Before 2020, Harold Carmichael had waited decades to receive the call of a lifetime. But in January of last year, Carmichael finally got it.
Carmichael received the call from David Baker, President and CEO of the Pro Football Hall of Fame, informing him that he had finally been selected to join the most prestigious fraternity in the sport, cementing him as one of the greatest to ever play the game.
The wait was finally over for Carmichael – or so we all thought.
Only a couple of months later, the world we knew it came to a screeching halt due to COVID-19, canceling virtually every public event that was planned for 2020, including Carmichael's induction.
Although Carmichael was technically a Hall of Famer, he had to wait yet another year to fully revel in his achievement.
But as our country continues its return to some semblance of normalcy, Carmichael's wait is, at long last, finally over. On August 7, he will be in Canton, Ohio, to be celebrated for a tremendous football career, and he will eventually take the stage at Tom Benson Hall of Fame Stadium to deliver a speech that has been nearly 40 years in the making.
Despite the long wait, there was nothing but happiness and gratitude exuding from Carmichael when he spoke to members of the media Tuesday via Zoom.
"One more year didn't hurt," he said when talking about the pandemic delaying his Hall of Fame moment another year.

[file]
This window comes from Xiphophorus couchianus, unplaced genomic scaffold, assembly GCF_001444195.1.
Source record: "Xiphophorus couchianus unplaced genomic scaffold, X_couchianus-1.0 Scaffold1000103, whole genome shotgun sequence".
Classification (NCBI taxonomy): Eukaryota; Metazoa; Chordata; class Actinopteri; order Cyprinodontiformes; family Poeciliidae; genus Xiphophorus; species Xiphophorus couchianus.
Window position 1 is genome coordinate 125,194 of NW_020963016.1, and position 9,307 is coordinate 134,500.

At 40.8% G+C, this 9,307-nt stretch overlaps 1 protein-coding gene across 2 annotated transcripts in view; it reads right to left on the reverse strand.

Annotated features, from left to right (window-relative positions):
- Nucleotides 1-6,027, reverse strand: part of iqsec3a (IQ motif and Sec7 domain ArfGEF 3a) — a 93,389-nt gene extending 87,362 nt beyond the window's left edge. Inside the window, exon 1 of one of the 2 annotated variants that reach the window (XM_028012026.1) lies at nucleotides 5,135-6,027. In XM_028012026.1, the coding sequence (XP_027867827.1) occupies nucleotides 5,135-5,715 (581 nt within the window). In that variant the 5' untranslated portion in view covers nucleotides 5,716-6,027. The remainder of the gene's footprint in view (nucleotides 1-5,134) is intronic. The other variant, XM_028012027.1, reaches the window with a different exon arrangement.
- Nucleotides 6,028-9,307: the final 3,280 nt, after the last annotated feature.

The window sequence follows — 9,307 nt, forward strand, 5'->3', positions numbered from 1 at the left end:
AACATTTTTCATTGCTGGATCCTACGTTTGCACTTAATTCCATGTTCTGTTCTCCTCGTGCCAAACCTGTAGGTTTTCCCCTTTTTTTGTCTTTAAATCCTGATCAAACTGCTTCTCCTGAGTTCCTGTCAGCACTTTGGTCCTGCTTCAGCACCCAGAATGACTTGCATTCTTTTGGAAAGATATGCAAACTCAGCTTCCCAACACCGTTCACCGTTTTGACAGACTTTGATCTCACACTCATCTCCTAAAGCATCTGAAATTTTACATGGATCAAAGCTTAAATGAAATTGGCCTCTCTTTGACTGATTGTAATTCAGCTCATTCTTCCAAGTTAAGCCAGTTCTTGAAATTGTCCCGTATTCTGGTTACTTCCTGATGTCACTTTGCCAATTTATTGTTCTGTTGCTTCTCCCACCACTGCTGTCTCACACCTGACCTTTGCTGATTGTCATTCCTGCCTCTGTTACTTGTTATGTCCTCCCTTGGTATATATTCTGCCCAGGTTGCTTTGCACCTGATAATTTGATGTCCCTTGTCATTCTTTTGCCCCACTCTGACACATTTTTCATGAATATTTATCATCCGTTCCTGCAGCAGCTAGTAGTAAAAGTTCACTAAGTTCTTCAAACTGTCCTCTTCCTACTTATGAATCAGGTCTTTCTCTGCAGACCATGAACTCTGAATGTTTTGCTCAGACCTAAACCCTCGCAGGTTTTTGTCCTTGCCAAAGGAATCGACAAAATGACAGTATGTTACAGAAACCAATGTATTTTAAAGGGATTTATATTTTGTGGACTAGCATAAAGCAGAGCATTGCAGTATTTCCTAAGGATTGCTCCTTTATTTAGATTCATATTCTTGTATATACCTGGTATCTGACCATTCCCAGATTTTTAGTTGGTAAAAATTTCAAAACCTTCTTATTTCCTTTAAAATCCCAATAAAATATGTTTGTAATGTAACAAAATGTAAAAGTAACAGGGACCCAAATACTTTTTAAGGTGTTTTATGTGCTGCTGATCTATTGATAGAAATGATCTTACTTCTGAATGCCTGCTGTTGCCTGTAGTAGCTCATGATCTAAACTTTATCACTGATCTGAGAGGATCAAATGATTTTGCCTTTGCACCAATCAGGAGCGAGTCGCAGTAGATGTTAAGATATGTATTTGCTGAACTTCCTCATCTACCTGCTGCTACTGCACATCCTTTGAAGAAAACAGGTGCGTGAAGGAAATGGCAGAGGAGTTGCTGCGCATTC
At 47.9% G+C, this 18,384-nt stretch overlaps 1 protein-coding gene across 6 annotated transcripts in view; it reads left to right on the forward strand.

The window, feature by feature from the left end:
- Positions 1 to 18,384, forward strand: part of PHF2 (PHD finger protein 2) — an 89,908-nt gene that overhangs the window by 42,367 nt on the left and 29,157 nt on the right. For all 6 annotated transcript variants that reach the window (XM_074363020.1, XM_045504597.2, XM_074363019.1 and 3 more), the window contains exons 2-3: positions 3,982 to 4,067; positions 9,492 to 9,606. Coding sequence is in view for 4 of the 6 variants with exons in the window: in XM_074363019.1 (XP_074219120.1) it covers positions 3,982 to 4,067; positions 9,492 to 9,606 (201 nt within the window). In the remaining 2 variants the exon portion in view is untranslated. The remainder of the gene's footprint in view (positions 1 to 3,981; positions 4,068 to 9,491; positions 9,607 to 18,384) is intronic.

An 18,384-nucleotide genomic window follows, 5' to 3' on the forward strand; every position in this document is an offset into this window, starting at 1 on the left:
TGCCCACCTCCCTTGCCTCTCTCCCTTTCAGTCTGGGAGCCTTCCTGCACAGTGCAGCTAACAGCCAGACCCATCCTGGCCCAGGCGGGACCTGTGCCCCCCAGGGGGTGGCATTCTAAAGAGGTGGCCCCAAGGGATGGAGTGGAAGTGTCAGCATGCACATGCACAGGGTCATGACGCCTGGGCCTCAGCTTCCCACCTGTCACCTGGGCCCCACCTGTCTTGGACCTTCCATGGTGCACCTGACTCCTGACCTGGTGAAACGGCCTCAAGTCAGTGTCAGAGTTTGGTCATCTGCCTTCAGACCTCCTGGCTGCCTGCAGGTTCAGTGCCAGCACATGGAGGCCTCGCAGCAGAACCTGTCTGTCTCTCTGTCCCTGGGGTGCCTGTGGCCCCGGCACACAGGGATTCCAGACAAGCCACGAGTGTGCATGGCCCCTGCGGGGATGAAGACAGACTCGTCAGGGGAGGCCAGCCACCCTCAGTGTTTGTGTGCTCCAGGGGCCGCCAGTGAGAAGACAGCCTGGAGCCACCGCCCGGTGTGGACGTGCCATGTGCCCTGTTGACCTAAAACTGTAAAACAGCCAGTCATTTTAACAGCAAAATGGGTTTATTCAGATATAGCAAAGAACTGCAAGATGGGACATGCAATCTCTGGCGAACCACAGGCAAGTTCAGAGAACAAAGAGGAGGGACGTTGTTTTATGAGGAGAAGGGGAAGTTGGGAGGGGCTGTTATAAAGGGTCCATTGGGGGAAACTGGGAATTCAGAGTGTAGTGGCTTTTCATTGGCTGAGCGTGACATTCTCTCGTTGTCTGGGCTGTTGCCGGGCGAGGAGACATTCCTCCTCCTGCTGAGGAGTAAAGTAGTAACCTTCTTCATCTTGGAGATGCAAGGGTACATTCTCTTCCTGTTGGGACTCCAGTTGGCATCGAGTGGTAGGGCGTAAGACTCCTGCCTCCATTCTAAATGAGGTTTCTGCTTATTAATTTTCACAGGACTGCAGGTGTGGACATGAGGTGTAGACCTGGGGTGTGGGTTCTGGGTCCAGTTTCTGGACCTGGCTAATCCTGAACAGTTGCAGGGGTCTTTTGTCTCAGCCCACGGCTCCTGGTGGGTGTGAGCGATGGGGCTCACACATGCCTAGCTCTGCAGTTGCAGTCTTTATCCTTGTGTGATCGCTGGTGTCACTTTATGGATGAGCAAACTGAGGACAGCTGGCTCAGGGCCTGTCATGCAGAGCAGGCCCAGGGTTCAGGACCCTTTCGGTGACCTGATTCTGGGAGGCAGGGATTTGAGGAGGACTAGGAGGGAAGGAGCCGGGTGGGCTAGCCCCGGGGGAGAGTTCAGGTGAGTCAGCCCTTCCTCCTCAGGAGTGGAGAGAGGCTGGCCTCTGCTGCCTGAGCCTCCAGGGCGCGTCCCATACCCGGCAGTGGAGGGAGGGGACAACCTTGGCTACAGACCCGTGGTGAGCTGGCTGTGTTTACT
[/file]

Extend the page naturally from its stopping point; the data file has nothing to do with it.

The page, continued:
"There was nothing else for me to do but wait," he later added.
Waiting has been sort of a common theme during Carmichael's football life. He had to unexpectedly wait until the seventh round to receive the call that he had been drafted by the Philadelphia Eagles. He had to wait until his third season to receive a feature role in the Eagles' offense. He had to wait until his eighth season to be a part of a team with a winning record.
But there is no more waiting for Carmichael. His time to attain football immortality is quickly approaching.
There is, however, one order of business Carmichael wants to tend to when he gets there, and that is tracking down the 12-foot trophy he was given for breaking the NFL record for consecutive games with a reception back in 1979. The streak lasted another year, extending to 127 games before it ended in the 1980 regular-season finale against the Dallas Cowboys. Despite the loss, the Eagles clinched the NFC East title that day, Carmichael's first as a player, and eventually hosted Dallas in the NFC Championship Game that sent Philadelphia to its first Super Bowl.
According to Carmichael, the trophy was given to the Pro Football Hall of Fame, but he hasn't seen it in recent years.
"I've been there a couple of times and it's not there anymore, and I'm just wondering if they used that for some firewood," he joked.
Fortunately, Carmichael will be Canton soon enough to find out.